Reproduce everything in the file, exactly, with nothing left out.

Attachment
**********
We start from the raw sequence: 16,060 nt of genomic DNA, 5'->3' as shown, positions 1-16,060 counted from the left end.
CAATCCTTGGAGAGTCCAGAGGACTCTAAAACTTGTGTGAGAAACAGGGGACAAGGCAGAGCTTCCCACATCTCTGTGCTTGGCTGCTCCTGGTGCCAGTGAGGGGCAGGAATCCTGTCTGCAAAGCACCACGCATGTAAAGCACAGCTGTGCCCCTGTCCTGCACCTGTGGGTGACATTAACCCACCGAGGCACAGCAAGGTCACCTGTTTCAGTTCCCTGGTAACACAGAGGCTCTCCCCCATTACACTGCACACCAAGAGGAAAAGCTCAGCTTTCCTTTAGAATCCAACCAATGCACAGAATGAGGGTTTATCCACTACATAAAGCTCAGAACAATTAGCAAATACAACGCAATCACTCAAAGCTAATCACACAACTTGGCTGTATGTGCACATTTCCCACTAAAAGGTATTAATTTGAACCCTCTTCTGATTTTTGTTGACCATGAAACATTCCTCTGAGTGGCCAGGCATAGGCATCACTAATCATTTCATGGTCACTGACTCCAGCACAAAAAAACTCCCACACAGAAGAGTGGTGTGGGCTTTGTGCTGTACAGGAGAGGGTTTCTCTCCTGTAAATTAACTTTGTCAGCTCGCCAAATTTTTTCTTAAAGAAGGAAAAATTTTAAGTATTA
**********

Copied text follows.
We start from the raw sequence: 16,060 nt of genomic DNA, 5'->3' as shown, positions 1-16,060 counted from the left end.
CAATCCTTGGAGAGTCCAGAGGACTCTAAAACTTGTGTGAGAAACAGGGGACAAGGCAGAGCTTCCCACATCTCTGTGCTTGGCTGCTCCTGGTGCCAGTGAGGGGCAGGAATCCTGTCTGCAAAGCACCACGCATGTAAAGCACAGCTGTGCCCCTGTCCTGCACCTGTGGGTGACATTAACCCACCGAGGCACAGCAAGGTCACCTGTTTCAGTTCCCTGGTAACACAGAGGCTCTCCCCCATTACACTGCACACCAAGAGGAAAAGCTCAGCTTTCCTTTAGAATCCAACCAATGCACAGAATGAGGGTTTATCCACTACATAAAGCTCAGAACAATTAGCAAATACAACGCAATCACTCAAAGCTAATCACACAACTTGGCTGTATGTGCACATTTCCCACTAAAAGGTATTAATTTGAACCCTCTTCTGATTTTTGTTGACCATGAAACATTCCTCTGAGTGGCCAGGCATAGGCATCACTAATCATTTCATGGTCACTGACTCCAGCACAAAAAAACTCCCACACAGAAGAGTGGTGTGGGCTTTGTGCTGTACAGGAGAGGGTTTCTCTCCTGTAAATTAACTTTGTCAGCTCGCCAAATTTTTTCTTAAAGAAGGAAAAATTTTAAGTATTA